What is Biblical Repentance?
From Except Ye Repent
by H.A. Ironside
“And Jesus answering said unto them…except ye repent,
ye shall all likewise perish.” (Luke 13:2-3)
More and more it becomes evident that ours is an “age of sham.” God desires truth in the inward parts. The blessed man is still the one “in whose spirit there is no guile.” It is forever true that “He that covereth his sins shall not prosper; but whoso confesseth and forsaketh them shall have mercy.” It can never be out of place to proclaim salvation by free, unmerited favor to all who put their trust in the Lord Jesus Christ. But it needs ever to be insisted on that the faith that justifies is not a mere intellectual process- not simply crediting certain historical facts or doctrinal statements; but it is a faith that springs from a divinely wrought conviction of sin which produces a repentance that is sincere and genuine.
Our Lord’s solemn words, “Except ye repent, ye shall all likewise perish,” are as important today as when first uttered. No dispensational distinctions, important as these are in understanding and interpreting God’s ways with man, can alter this truth. No one was ever saved in any dispensation excepting by grace. Neither sacrificial observances, nor ritual service, nor works of law ever had any part in justifying the ungodly. On the other hand, neither were any sinners ever saved by grace until they repented.
Shallow preaching that does not grapple with the terrible act of man’s sinfulness and guilt, calling on “all men everywhere to repent,” results in shallow conversions; and so we have a myriad of glib-tongued professing Christians today who give no evidence of regeneration whatever. Prating of salvation by grace, they manifest no grace in their lives. Loudly declaring they are justified by faith alone, they fail to remember that “faith without works is dead”; and that justification by works before men is not to be ignored as though it were in contradiction to justification by faith before God. We need to reread James chapter three and let its serious message sink deep into our hearts, that it may control our lives.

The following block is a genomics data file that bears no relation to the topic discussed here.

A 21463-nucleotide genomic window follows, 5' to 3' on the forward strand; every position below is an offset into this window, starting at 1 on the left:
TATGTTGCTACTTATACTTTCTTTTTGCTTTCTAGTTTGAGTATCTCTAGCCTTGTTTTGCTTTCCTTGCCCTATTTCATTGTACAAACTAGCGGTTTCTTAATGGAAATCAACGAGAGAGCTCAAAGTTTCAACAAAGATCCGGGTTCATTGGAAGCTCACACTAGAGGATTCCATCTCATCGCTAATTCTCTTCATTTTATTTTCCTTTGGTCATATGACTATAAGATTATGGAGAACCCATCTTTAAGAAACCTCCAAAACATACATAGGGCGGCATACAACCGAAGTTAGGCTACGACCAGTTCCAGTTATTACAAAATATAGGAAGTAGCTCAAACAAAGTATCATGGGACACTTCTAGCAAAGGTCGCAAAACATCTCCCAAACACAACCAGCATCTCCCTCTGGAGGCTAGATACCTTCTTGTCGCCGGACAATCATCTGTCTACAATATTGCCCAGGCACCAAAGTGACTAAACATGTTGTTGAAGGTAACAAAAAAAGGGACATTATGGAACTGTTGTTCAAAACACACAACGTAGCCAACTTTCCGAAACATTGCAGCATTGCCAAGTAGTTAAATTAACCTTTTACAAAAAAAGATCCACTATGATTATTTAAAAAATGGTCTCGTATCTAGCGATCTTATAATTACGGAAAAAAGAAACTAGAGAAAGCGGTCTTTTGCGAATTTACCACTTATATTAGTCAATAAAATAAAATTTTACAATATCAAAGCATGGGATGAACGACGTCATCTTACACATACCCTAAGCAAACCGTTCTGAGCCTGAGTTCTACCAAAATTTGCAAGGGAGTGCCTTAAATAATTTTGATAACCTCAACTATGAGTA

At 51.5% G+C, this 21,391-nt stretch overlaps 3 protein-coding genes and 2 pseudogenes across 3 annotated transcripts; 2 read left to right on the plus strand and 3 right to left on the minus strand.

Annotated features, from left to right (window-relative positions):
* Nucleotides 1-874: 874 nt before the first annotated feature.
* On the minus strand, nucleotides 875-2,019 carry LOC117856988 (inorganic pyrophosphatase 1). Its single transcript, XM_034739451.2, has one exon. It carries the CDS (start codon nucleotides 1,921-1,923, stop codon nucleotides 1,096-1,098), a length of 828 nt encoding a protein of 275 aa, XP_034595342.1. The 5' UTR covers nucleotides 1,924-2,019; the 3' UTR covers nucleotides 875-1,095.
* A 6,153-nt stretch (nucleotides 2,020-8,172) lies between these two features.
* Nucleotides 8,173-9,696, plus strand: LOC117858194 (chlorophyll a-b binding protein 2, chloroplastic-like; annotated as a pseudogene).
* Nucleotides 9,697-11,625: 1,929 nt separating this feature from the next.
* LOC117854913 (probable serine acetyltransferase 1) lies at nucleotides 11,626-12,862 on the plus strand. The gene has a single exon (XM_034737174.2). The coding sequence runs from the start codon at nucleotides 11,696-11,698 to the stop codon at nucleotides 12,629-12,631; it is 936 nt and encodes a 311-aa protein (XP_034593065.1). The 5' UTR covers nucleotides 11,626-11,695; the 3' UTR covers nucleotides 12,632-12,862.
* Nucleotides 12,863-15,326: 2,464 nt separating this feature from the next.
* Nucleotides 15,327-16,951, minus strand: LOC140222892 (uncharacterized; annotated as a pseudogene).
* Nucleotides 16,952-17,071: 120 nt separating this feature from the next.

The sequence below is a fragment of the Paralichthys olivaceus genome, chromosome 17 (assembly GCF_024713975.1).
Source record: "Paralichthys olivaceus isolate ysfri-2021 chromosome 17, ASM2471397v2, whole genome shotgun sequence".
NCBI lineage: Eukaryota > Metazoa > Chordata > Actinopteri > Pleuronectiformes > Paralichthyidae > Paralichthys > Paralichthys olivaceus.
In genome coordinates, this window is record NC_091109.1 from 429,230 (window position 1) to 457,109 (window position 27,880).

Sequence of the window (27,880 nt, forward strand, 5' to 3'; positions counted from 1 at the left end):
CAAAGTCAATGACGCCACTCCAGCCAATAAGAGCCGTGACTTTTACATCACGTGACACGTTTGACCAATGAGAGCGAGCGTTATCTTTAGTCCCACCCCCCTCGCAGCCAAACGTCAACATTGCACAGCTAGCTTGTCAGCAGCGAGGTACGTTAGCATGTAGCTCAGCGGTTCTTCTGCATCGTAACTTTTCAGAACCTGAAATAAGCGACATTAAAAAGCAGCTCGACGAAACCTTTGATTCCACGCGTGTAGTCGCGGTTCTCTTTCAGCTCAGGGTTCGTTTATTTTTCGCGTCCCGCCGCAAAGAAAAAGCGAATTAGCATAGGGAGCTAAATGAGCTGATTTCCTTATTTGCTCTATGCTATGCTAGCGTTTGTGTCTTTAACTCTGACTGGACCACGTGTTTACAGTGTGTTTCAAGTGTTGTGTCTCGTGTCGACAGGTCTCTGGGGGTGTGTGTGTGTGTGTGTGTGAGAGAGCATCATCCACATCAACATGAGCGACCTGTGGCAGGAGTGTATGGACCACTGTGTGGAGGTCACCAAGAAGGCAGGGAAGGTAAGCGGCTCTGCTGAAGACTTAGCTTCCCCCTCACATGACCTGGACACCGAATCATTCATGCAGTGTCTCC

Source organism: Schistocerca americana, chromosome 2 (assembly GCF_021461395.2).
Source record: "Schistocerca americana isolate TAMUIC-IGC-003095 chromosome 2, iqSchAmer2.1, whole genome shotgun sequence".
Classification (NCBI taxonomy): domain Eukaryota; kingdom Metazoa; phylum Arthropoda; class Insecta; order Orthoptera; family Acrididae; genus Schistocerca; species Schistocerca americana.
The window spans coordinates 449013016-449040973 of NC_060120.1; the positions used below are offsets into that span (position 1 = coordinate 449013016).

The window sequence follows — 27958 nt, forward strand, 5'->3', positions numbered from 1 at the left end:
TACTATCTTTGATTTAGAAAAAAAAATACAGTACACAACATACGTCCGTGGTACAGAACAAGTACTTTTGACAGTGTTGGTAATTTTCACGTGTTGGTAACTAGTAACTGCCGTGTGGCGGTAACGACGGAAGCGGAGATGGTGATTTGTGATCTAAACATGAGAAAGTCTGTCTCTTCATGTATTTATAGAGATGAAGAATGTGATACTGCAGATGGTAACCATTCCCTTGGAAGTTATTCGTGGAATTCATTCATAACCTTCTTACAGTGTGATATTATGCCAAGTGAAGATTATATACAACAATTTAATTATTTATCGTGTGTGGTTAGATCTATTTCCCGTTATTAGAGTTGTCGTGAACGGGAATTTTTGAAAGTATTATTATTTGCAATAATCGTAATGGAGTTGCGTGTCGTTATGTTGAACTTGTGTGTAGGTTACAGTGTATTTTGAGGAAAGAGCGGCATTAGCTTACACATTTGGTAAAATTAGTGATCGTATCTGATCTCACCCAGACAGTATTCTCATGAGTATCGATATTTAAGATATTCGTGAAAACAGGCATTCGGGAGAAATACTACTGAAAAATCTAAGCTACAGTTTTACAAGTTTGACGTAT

No man can truly believe in Christ, who does not first repent. Nor will his repentance end when he has saving faith, but the more he knows God as he goes on through the years, the deeper will that repentance become. A servant of Christ said, “I repented before I knew the meaning of the word. I have repented far more since than I did then.” Undoubtedly one great reason why some earnest Gospel preachers are almost afraid of, and generally ignore, the terms “repent” and “repentance” in their evangelizing is that they fear lest their hearers misunderstand these terms and think of them as implying something meritorious on the part of the sinner. But nothing could be wider of the mark. There is no saving merit in owning my true condition. There is no healing in acknowledging the nature of my illness. And repentance, as we have seen, is just this very thing.
What Repentance Is Not
But in order to clarify the subject, it may be well to observe carefully what repentance is not and then to notice briefly what it is. Repentance is not to confused with penitence (regret or remorse over one’s sinfulness), although penitence will invariably enter into it. But penitence is simply sorrow for sin. No amount of penitence can fit a man for salvation. On the other hand, the one who is not penitent will never come to God seeking His grace.“Godly sorrow,” we are told, “worketh repentance… not to be repented of,” or, “not to be regretted.” (2 Corinthians 7:10). On the other hand, there is a sorrow for sin that has no element of piety or salvation in it: “the sorrow of the world worketh death.” In Peter’s penitence we see the former; in the remorse of Judas, the latter. Nowhere is man exhorted to feel a certain amount of sorrow for his sins in order to come to Christ. When the Spirit of God applies the truth, penitence is the immediate result and this leads on to repentance, but should not be confounded with it. This is a divine work in the soul.